comment: 'HTTP Append X-Forwarded-For IPs'
        direction: REQUEST
        rewrite-criteria: 'HTTP.REQ.HEADER("X-Forwarded-For").EXISTS'

Create a YAML file (http_x_forwarded_for_insert.yaml) with the rewrite policy definition and deploy the YAML file using the following command:

kubectl create -f http_x_forwarded_for_insert.yaml

Using the curl command you can verify the HTTP packet with and without X-Forwarded-For header.

Example: Output of the HTTP request packet without X-Forwarded-For header:

curl http://app.cic-citrix.org/

Output:

Curl-output

Example: Output of the HTTP request packet with X-Forwarded-For header:

curl  curl --header "X-Forwarded-For: 1.1.1.1" http://app.cic-citrix.org/

Output:

Curl-output

Redirect HTTP request to HTTPS request using responder policy

You can define a responder policy definition as shown in the following example YAML(http_to_https_redirect.yaml) to redirect HTTP requests to HTTPS request:

apiVersion: citrix.com/v1
kind: rewritepolicy
metadata:
  name: httptohttps
spec:
  responder-policies:
    - servicenames:
        - frontend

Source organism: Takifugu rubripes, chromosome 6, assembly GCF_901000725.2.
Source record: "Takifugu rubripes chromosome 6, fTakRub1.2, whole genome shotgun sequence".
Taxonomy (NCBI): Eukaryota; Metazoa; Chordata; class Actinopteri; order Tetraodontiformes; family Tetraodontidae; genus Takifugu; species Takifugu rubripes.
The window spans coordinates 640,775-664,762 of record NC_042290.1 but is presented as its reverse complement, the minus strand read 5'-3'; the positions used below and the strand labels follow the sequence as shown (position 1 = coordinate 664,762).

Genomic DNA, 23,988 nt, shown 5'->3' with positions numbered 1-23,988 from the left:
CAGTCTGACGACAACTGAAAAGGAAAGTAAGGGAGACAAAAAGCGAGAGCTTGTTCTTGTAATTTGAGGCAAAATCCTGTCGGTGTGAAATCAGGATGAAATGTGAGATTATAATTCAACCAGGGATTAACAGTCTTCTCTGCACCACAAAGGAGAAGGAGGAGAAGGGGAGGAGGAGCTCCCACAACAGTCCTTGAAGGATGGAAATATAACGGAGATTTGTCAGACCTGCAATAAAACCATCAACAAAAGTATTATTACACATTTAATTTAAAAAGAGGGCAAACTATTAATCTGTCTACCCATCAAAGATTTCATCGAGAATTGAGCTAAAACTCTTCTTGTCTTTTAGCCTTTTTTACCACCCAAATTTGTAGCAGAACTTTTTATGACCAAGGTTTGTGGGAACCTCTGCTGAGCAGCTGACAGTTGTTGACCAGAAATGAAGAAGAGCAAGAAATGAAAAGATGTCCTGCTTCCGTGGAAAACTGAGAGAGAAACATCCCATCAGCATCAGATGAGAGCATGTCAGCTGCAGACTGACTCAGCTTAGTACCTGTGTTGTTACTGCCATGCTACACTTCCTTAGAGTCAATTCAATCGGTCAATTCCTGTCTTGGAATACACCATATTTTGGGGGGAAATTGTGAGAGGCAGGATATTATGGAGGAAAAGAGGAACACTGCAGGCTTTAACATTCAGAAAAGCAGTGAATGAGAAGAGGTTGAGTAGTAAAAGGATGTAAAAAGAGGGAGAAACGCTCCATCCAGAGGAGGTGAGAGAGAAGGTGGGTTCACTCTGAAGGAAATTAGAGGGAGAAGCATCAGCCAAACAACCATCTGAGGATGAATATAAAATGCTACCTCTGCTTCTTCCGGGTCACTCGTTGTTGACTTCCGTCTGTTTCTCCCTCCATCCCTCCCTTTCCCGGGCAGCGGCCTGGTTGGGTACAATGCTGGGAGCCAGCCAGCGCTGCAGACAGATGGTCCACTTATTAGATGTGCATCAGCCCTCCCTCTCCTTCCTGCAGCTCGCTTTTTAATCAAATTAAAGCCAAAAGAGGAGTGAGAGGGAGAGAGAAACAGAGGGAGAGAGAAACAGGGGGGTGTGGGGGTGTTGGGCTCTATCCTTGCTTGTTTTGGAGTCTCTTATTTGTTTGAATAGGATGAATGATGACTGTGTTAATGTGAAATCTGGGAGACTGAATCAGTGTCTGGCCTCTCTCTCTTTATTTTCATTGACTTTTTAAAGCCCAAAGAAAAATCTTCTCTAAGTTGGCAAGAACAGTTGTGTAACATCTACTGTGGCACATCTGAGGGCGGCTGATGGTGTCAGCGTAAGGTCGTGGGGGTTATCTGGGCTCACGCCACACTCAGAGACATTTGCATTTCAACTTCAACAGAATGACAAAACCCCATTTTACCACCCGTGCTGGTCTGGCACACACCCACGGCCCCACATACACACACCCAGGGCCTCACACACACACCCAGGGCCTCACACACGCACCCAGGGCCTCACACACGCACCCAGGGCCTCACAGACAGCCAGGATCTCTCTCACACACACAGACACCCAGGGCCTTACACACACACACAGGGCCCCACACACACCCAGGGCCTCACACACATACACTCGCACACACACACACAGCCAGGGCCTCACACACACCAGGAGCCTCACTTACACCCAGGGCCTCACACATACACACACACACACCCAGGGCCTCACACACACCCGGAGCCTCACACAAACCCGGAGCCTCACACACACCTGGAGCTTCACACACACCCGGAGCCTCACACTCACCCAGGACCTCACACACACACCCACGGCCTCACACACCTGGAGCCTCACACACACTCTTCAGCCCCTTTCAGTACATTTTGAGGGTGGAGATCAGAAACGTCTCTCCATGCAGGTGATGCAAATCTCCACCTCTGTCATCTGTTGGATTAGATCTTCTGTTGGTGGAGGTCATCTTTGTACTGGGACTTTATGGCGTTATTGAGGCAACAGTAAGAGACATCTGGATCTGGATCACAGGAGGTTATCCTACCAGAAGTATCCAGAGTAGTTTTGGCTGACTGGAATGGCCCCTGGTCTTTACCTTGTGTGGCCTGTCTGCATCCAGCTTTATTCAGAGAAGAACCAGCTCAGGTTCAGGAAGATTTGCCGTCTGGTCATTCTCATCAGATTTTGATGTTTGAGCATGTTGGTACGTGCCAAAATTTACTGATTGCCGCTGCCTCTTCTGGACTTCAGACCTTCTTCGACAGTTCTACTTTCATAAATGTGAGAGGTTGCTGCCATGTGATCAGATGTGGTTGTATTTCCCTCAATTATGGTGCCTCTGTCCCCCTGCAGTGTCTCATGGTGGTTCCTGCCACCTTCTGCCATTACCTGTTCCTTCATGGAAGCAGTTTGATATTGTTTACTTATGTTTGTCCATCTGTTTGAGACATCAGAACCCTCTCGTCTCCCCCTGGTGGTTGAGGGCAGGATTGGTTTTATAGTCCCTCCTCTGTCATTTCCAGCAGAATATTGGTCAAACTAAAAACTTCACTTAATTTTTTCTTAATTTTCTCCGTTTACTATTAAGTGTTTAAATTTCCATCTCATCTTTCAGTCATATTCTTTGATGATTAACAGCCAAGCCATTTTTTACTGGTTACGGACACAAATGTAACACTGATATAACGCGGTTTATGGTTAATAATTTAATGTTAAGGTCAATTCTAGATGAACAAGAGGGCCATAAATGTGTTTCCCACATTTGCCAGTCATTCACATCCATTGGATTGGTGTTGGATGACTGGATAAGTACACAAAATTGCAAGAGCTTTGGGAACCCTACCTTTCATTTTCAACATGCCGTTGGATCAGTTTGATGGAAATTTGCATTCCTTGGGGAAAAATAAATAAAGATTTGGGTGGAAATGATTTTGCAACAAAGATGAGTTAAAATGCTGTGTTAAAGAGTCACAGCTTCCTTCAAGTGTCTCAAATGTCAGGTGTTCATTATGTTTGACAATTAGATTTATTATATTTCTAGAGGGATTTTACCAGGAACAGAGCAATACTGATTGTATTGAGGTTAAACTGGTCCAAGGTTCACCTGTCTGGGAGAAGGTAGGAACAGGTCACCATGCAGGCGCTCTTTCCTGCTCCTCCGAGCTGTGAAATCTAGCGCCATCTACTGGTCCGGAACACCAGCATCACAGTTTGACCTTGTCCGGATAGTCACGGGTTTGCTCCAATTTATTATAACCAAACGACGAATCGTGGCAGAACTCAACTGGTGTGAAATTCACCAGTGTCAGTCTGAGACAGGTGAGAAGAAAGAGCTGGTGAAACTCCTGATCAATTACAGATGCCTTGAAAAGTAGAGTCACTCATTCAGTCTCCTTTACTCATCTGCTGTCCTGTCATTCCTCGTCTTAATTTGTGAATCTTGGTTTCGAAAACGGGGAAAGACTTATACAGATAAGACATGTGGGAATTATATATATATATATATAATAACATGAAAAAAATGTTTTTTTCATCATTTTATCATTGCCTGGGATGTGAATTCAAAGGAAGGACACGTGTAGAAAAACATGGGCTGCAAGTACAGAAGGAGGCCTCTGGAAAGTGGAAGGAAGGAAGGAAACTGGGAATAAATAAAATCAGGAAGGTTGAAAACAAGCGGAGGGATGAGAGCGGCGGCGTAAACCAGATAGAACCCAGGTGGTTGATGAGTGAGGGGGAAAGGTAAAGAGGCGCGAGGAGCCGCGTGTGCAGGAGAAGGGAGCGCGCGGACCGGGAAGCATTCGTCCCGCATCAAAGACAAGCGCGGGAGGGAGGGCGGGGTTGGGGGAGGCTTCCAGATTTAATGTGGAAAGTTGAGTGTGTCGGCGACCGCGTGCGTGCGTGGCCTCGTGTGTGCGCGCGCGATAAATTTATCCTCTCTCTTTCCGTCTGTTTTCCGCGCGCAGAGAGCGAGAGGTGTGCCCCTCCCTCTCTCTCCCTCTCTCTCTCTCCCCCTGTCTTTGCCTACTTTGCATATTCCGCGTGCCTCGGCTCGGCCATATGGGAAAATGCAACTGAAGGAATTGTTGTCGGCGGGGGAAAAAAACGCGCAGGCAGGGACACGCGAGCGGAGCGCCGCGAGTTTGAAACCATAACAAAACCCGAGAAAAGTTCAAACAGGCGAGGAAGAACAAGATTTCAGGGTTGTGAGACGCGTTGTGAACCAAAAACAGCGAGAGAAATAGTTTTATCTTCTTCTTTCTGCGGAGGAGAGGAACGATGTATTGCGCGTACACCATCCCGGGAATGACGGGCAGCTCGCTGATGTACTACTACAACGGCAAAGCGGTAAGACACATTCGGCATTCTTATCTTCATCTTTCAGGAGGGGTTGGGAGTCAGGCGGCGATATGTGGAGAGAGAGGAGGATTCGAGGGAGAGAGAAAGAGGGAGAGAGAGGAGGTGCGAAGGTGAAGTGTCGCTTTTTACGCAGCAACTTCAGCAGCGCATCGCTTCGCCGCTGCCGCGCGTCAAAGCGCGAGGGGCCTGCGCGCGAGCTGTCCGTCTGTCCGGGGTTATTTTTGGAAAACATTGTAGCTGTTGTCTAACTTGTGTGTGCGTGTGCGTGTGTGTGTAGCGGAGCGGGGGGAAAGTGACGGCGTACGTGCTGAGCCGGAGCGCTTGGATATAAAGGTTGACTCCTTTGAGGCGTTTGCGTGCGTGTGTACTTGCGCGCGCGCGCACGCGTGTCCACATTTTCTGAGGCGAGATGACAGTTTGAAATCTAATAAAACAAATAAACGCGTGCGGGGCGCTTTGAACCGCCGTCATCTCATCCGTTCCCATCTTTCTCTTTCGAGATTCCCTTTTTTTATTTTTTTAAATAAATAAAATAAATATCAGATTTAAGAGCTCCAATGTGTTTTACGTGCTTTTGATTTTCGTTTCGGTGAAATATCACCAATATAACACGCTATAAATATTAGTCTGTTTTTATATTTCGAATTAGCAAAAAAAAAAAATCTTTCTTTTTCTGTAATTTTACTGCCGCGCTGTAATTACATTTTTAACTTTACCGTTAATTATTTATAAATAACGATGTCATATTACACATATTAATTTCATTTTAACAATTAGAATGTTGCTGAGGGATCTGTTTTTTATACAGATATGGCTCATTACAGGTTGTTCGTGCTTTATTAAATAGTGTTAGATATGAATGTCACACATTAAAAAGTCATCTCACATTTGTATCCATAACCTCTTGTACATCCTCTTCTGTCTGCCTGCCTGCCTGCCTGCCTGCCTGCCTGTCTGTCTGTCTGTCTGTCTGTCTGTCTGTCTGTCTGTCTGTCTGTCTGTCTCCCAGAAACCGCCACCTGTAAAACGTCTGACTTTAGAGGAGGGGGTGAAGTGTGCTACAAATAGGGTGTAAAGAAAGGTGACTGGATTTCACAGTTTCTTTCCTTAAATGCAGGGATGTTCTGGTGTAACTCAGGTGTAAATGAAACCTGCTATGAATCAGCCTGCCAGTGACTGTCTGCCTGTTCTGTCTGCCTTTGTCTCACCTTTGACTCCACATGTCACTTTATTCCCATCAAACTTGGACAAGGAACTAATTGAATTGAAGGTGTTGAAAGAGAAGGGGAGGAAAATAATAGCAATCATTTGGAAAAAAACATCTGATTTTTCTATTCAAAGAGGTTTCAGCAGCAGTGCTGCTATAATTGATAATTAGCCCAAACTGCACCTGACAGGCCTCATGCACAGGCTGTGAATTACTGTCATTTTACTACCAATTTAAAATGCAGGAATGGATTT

responder-policy:
        redirect:
          url: '"https://" +http.req.HOSTNAME.SERVER+":"+"443"+http.req.url'
        respond-criteria: 'http.req.is_valid'
        comment: 'http to https'

Create a YAML file (http_to_https_redirect.yaml) with the responder policy definition and deploy the YAML file using the following command:

kubectl create -f http_to_https_redirect.yaml

You can verify if the HTTP request is redirected to HTTPS as shown below:

Example 1:

$ curl -vvv  http://app.cic-citrix.org
* Rebuilt URL to: http://app.cic-citrix.org/
*   Trying 10.102.33.176...
* TCP_NODELAY set
* Connected to app.cic-citrix.org (10.102.33.176) port 80 (#0)
> GET / HTTP/1.1
> Host: app.cic-citrix.org
> User-Agent: curl/7.54.0
> Accept: */*
>
< HTTP/1.1 302 Found : Moved Temporarily
< Location: https://app.cic-citrix.org:443/   =======> Redirected to HTTPS
< Connection: close
< Cache-Control: no-cache
< Pragma: no-cache
<
* Closing connection 0

Example 2:

$ curl -vvv  http://app.cic-citrix.org/simple
*   Trying 10.102.33.176...
* TCP_NODELAY set
* Connected to app.cic-citrix.org (10.102.33.176) port 80 (#0)
> GET /simple HTTP/1.1
> Host: app.cic-citrix.org
> User-Agent: curl/7.54.0
> Accept: */*
>
< HTTP/1.1 302 Found : Moved Temporarily
< Location: https://app.cic-citrix.org:443/simple     ========> Redirected to HTTPS
< Connection: close
< Cache-Control: no-cache
< Pragma: no-cache
<
* Closing connection 0